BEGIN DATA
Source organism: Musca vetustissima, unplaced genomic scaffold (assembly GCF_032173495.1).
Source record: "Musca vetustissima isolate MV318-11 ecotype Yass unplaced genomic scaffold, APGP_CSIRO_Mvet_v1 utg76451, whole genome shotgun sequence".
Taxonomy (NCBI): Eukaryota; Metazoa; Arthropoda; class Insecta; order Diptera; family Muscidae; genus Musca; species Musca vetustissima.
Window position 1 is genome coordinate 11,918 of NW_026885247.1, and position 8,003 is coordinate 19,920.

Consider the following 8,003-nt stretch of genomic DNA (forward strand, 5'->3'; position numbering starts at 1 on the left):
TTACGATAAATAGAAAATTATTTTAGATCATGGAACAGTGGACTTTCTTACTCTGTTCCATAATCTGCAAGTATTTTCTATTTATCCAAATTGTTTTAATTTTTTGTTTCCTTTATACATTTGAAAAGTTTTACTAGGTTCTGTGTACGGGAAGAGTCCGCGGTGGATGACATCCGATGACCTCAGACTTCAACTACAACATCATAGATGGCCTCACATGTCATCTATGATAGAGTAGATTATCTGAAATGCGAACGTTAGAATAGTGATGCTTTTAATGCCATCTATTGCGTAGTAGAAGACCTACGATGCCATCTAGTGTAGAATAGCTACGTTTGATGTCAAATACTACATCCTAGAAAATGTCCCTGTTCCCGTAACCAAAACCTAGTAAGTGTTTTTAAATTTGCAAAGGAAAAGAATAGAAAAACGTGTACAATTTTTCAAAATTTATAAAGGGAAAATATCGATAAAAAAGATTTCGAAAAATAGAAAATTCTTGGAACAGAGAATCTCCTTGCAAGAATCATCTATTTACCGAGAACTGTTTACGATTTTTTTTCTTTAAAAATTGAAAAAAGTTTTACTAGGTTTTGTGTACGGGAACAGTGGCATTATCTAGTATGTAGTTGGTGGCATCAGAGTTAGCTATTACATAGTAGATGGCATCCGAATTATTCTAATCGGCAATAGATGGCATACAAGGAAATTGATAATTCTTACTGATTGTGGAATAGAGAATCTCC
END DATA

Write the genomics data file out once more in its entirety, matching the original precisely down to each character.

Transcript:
Source organism: Musca vetustissima, unplaced genomic scaffold (assembly GCF_032173495.1).
Source record: "Musca vetustissima isolate MV318-11 ecotype Yass unplaced genomic scaffold, APGP_CSIRO_Mvet_v1 utg76451, whole genome shotgun sequence".
Taxonomy (NCBI): Eukaryota; Metazoa; Arthropoda; class Insecta; order Diptera; family Muscidae; genus Musca; species Musca vetustissima.
Window position 1 is genome coordinate 11,918 of NW_026885247.1, and position 8,003 is coordinate 19,920.

Consider the following 8,003-nt stretch of genomic DNA (forward strand, 5'->3'; position numbering starts at 1 on the left):
TTACGATAAATAGAAAATTATTTTAGATCATGGAACAGTGGACTTTCTTACTCTGTTCCATAATCTGCAAGTATTTTCTATTTATCCAAATTGTTTTAATTTTTTGTTTCCTTTATACATTTGAAAAGTTTTACTAGGTTCTGTGTACGGGAAGAGTCCGCGGTGGATGACATCCGATGACCTCAGACTTCAACTACAACATCATAGATGGCCTCACATGTCATCTATGATAGAGTAGATTATCTGAAATGCGAACGTTAGAATAGTGATGCTTTTAATGCCATCTATTGCGTAGTAGAAGACCTACGATGCCATCTAGTGTAGAATAGCTACGTTTGATGTCAAATACTACATCCTAGAAAATGTCCCTGTTCCCGTAACCAAAACCTAGTAAGTGTTTTTAAATTTGCAAAGGAAAAGAATAGAAAAACGTGTACAATTTTTCAAAATTTATAAAGGGAAAATATCGATAAAAAAGATTTCGAAAAATAGAAAATTCTTGGAACAGAGAATCTCCTTGCAAGAATCATCTATTTACCGAGAACTGTTTACGATTTTTTTTCTTTAAAAATTGAAAAAAGTTTTACTAGGTTTTGTGTACGGGAACAGTGGCATTATCTAGTATGTAGTTGGTGGCATCAGAGTTAGCTATTACATAGTAGATGGCATCCGAATTATTCTAATCGGCAATAGATGGCATACAAGGAAATTGATAATTCTTACTGATTGTGGAATAGAGAATCTCC